Social Media Posts by Government Officials: Traps for the Unwary After Lindke v. Freed

Everyone on social media at some point has to figure out how they’re going to use it. Will their account be public?  Will they post information about family? Current events? Religion? Politics? If the account’s not open to everyone, who do they let in? Who gets excluded? Depending on your perspective, LinkedIn and Instagram are either happy diversions or social and professional minefields or both.

If you’re a government official, the questions are even more fraught. Does the right to free speech in the First Amendment limit your ability to block users or their comments? The issue comes up pretty often. Today, in Lindke v. Freed, the US Supreme Court cleared a path for government officials who use social media to be allowed to use the “block” and “delete” functions of those apps.

But be careful, government officials posting on Facebook. The Court’s path to deleting rude posts or blocking annoying commenters is winding and narrow.

What exactly did the Supreme Court decide in its unanimous opinion today? Justice Barrett, writing for the Court, made clear that figuring out whether a government social media post is “official” or “private,” can be difficult. If the post is “official,” then comments can’t be deleted just because the government official disagrees with them or dislikes them. “Personal” posts, though, and the comments on them, can be edited or deleted or blocked however the official sees fit.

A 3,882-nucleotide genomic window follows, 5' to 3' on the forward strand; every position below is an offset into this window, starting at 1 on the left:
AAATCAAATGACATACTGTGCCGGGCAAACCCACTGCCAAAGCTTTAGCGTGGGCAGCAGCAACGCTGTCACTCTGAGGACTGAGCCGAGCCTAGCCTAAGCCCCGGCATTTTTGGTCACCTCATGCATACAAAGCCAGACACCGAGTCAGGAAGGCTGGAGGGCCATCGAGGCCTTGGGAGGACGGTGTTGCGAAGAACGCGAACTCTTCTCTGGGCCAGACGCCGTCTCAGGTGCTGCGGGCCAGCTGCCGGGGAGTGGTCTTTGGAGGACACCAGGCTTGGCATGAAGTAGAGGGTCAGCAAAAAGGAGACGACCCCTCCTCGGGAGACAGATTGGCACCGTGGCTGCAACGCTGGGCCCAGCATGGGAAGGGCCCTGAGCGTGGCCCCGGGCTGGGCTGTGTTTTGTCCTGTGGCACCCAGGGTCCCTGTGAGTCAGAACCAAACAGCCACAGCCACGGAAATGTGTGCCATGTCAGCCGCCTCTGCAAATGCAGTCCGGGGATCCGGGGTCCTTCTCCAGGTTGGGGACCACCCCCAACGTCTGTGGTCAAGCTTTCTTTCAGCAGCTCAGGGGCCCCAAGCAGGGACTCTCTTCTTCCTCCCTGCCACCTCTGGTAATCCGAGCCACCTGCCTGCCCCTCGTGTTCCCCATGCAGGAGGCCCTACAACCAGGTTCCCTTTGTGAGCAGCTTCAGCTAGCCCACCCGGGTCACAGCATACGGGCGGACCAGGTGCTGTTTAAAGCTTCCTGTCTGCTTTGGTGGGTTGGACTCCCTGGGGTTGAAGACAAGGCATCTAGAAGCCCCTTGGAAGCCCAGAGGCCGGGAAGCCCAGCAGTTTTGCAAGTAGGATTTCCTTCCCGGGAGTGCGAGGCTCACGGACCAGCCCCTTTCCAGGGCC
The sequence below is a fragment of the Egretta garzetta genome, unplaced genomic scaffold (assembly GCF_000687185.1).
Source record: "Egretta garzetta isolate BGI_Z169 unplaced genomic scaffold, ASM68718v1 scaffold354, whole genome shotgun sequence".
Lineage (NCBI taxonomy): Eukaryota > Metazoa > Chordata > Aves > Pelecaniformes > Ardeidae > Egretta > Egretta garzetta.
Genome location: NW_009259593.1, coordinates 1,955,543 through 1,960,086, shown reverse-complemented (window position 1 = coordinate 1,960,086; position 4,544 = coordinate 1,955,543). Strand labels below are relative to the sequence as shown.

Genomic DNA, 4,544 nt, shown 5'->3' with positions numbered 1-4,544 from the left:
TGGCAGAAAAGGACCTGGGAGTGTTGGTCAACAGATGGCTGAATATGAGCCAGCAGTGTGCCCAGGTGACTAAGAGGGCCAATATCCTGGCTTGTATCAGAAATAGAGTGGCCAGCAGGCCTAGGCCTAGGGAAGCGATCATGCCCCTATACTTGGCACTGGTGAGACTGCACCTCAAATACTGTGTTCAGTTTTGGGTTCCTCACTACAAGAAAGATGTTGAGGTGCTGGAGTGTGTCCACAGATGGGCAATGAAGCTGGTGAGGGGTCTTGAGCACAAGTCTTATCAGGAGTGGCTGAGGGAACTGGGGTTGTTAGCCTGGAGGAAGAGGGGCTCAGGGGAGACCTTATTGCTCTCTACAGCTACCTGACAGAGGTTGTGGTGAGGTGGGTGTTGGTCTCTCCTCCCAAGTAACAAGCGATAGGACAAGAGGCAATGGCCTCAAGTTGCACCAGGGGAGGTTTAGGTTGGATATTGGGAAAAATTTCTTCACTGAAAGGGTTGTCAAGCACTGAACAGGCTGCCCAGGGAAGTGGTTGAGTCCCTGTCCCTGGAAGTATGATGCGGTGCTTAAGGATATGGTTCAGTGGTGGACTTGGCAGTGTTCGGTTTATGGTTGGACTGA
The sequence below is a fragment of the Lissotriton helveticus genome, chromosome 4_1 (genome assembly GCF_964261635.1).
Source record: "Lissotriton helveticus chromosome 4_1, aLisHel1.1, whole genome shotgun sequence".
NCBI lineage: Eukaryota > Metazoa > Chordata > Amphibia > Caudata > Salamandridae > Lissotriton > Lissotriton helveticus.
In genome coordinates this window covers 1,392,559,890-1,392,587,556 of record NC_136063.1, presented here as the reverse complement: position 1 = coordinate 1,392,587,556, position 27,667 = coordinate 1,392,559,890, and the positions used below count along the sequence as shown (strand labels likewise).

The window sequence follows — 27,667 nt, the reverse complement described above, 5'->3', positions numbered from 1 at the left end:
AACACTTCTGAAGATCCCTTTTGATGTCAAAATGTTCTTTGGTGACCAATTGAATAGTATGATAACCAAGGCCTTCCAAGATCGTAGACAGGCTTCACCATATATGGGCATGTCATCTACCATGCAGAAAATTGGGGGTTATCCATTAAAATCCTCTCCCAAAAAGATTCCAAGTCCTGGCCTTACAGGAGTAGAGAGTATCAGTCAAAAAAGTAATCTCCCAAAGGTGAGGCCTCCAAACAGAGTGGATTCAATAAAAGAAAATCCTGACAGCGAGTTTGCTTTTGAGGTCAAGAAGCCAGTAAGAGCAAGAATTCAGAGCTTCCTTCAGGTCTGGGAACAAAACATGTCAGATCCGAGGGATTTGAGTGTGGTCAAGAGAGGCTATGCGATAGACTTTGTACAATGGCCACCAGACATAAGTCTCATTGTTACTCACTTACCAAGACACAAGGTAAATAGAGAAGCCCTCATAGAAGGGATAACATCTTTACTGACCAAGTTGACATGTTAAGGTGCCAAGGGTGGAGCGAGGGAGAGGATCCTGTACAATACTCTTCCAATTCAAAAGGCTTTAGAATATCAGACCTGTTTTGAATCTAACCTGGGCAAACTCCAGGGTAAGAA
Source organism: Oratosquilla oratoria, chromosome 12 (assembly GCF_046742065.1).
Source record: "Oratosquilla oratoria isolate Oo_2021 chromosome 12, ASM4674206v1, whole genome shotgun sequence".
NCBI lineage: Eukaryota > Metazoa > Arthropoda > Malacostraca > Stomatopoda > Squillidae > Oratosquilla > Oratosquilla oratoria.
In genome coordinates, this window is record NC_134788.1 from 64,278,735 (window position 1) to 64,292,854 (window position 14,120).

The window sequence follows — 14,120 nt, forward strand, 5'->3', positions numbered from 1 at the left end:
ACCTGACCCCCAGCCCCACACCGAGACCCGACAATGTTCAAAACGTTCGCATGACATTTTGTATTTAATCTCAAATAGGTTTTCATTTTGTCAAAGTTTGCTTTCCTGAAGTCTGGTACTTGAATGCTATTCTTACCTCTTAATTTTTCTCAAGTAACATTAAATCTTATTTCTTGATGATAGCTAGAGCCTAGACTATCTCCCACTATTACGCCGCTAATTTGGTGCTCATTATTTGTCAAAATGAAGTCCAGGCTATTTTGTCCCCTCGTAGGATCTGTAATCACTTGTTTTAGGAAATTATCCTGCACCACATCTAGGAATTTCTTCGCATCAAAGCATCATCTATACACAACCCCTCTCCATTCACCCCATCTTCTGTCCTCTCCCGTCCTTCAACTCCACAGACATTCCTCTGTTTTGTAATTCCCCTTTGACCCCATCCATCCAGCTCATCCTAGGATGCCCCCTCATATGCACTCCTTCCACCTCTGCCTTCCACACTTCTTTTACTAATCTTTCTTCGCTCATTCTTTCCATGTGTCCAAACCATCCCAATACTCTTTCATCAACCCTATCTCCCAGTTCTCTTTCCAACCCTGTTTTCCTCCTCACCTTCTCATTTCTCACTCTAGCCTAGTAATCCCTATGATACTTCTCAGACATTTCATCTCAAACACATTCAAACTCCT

So here’s the rule: social media postings made by government officials create First Amendment rights for others “only if the official (1) possessed actual authority to speak on the [government’s] behalf, and (2) purported to exercise that authority when he spoke on social media.”  If a commenter on an “official” post has her comment deleted because of the viewpoint of the comment, that violates the First Amendment.  If the comment is about a “personal” post, the Constitution doesn’t care why the comment got deleted.

Like lots of debates about what the Constitution permits, and doesn’t, the threshold question is whether “state action” is involved. On social media posts, there is only state action if the government official had “actual authority” to speak on behalf of the government. And how can you tell if the official had “actual authority”? The Court explained that we have to look at the official’s legal duties and job description. The official’s authority must be “rooted in written law or longstanding custom to speak for the [government].”

But even that explanation doesn’t end the analysis. Sometimes, public officials have opinions about public matters, even ones that fall within their job duties, but still their comments aren’t “official” speech: “If the public employee does not use his speech in furtherance of his official responsibilities, he is speaking in his own [personal] voice.” The Court then gave this hypothetical which will cause some bald spots with all the head scratching it induces: